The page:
In reality, it is insufficient to fit the ground with one single plane due to ground fluctuations and measurement noise, so we first divide the whole scene into segments along the moving direction of the LiDAR. Then extract a set of seed points with low height values and estimate the initial plane model of the ground for each segment. Each point will be judged whether it belongs to the estimated plane model by calculating the vertical distance between them and comparing the distance to a threshold . The points belonging to the ground surface are used as new seeds for refining the plane model, which repeats for number of times. At last, we can obtain the entire ground plane by concatenating each segment derived from this algorithm. We will pass the point cloud with ground removed to the next step.

2) Ring-based clustering: KITTI raw data[4] are obtained by Velodyne HDL-64E LiDAR, have 64 rings and are recorded in an ordered manner. The points of one ring follow the points of another in the direction of laser rotation. Thus rings can be separated by tracing the change of the quadrant. After getting the ring to which each point belongs, we can use the ring-based method [22] to cluster the points. Points in the same ring are clustered together if their distance is smaller than the threshold . The label will be propagated to the point of a new ring if the distance between the point of the new ring and the point of the previous one is less than the threshold . When many points in the same ring have the nearest neighbours with different labels, their labels will be merged to the smallest one. On the contrary, the point will receive a new label when no appropriate nearest neighbours can be found for any of the points in the ring. Finally, we successfully divide the entire scene into several categories, and each point in the point cloud will have a clustering label.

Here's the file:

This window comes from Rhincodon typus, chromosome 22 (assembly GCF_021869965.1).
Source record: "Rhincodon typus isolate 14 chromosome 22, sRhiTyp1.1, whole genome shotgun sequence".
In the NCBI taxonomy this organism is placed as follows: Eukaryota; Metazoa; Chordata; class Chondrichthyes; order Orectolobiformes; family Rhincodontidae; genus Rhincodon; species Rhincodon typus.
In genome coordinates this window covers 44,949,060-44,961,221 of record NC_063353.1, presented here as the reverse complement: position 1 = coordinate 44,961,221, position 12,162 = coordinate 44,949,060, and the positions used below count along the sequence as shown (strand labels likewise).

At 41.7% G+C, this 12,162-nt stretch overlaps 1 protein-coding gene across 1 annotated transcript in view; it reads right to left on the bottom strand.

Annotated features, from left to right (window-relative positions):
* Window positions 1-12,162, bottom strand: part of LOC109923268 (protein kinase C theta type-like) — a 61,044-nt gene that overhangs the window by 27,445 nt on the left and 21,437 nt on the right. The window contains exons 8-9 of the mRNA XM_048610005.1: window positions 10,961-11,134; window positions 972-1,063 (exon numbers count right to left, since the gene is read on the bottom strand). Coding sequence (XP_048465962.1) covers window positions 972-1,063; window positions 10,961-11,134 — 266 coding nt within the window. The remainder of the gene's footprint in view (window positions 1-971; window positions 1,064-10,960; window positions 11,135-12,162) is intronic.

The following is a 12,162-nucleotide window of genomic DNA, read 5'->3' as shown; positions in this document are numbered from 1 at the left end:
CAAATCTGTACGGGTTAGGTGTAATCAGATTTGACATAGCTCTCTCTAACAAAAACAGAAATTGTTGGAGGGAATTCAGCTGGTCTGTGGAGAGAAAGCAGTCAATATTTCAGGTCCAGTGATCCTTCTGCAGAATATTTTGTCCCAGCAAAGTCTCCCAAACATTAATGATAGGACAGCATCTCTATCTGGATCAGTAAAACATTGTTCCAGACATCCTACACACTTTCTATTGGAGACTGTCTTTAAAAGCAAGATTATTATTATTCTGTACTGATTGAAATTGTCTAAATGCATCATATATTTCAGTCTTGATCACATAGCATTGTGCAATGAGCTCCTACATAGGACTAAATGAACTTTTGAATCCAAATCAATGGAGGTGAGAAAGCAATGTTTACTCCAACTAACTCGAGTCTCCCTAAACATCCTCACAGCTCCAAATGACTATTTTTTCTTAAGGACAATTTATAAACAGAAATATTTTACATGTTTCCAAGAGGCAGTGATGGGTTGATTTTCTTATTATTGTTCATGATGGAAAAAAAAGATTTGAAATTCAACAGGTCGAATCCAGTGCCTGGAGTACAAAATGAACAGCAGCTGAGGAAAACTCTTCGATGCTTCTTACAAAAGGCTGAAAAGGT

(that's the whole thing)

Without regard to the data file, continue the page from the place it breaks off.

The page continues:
3) Proposals refinement: We generate a minimal 3D oriented bounding box for each cluster and guarantee that its z-axis is perpendicular to the ground. Since we have the prior information about interested objects (e.g. ‘Car’, ‘Pedestrian’, ‘Cyclist’), we will filter the proposals according to the number of points in the cluster and bounding box size of each proposal, setting the unsatisfied clusters to the background. The adaptive threshold , number of points in clusters, descends as the distance between clusters and LiDAR increases, on account of the distribution of point clouds is sparser at the further distance.


represents the coordinate in LiDAR coordinate system and is the Euclidean distance between point and LiDAR. We spot that when fitting the ground plane, some points belonging to objects (e.g. car wheels, human feet, the bottom of the signs) are wrongly counted as ground due to being too close to the ground surface. For this reason, we enlarge the 3D oriented bounding boxes and merge more points to the refined proposals.

Iii-B Stage-2: Point-wise semantic segmentation

In this section, we aim at predicting the category of each point, using the refined cluster proposals from stage-1. This part is composed of two steps generally: data preparation and learning-based semantic segmentation.